Protecting the image of the teaching profession. For some of the department’s managers, “the most pressing concerns were not the protection of children but guarding the image of the teaching profession and preserving the livelihoods of abusers.”
Shoddy record-keeping. Jackson tried to examine the employment records of teachers in the 1960s and 1970s to assess how many had been dismissed for misconduct or had resigned under a cloud. He found that no reasons were given, and that the managers had falsified reports to the state parliament. “The Victorian Education Department, willingly or not, had spent at least two decades grossly distorting its teacher discipline statistics — distortions that make it impossible to know how many disciplinary hearings and sackings actually occurred.”
Legal warfare. In a tactic for which the Catholic Church was often criticised, lawyers acting for the state government fight every inch of the way to avoid admitting liability. Litigation is a "long, drawn-out, hard-fought, nasty, traumatising thing" for survivors, says Rule.
In short, says one of the lawyers interviewed by Jackson, it’s a familiar story. "The key finding is obvious and doesn't need an inquiry – the Education Department in Victoria was not that different to the Catholic Church in the disgraceful way it handled abuse issues. It turned a blind eye, it often didn't believe children reporting abuse, it shunted abusers from school to school and even after abusers faced criminal charges they were sometimes returned to the classroom."
If endemic historical abuse exists in Victoria and Tasmania, what about the other states? Does Australia need another Royal Commission to do the job that the McClelland Royal Commission failed to do? Judging from this snapshot of one small suburban school, investigating government schools may cost a lot more than $342 million.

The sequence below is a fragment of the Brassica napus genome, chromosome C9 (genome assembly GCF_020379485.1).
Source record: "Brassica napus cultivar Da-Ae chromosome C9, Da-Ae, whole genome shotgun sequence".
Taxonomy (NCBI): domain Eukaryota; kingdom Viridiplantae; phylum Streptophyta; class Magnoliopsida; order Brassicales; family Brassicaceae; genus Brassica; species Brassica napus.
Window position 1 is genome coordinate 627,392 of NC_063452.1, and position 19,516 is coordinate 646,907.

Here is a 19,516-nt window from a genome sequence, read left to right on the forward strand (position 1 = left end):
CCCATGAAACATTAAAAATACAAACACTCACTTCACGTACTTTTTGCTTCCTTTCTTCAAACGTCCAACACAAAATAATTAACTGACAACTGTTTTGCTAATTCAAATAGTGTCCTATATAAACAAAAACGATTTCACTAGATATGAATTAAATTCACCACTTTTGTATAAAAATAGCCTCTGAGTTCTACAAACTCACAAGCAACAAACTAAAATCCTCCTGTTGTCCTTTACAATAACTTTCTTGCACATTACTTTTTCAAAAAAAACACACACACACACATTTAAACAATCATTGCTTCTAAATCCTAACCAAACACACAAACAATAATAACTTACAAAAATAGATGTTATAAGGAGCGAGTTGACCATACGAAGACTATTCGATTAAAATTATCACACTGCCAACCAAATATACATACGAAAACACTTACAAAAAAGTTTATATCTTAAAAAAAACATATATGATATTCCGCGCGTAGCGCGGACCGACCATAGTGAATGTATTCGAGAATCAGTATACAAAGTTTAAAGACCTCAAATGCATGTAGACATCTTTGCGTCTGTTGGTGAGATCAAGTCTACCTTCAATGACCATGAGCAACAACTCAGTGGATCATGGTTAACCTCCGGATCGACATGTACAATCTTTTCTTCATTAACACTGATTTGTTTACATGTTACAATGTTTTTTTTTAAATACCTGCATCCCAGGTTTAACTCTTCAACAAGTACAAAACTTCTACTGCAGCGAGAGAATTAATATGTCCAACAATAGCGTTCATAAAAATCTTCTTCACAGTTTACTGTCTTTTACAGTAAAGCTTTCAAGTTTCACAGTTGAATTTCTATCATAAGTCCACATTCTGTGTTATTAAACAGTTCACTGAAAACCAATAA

But it may be necessary to protect Australian children.
A deeply rooted problem
Back in 2016, not long before the Royal Commission concluded its work, one of the many policy papers it had commissioned politely pointed out its results were bound to be statistically nonsensical. “While thousands of people have come forward to testify in private and public sessions,” wrote the researchers, “it is not known whether these victims/survivors are representative of the population of victims of child abuse, how the prevalence and type of abuse has changed over the decades, or what effect past policies have had in addressing these issues.”
They said that there was “an urgent need for a prevalence study in Australia, which is one of the few developed countries where such a study has not been conducted”.
The Royal Commission came and went, but a prevalence study was finally published in April. The Australian Child Maltreatment Study studied people’s experiences of abuse of all kinds across age groups, from 16 to 65 and over. It found that 28.5 percent had experienced sexual abuse, with girls suffering the most by far. About one-third of that abuse had been perpetrated by “adult family members”.
Even this study, ambitious as it was, fails to give any insight into abuse at schools or other institutions. But it does suggest that focusing only on bad apples, whether they are priests or teachers, is misguided. We have to see sexual abuse as a problem deeply rooted in contemporary culture.
Michael Cook is editor of Mercator
Image credit: Bigstock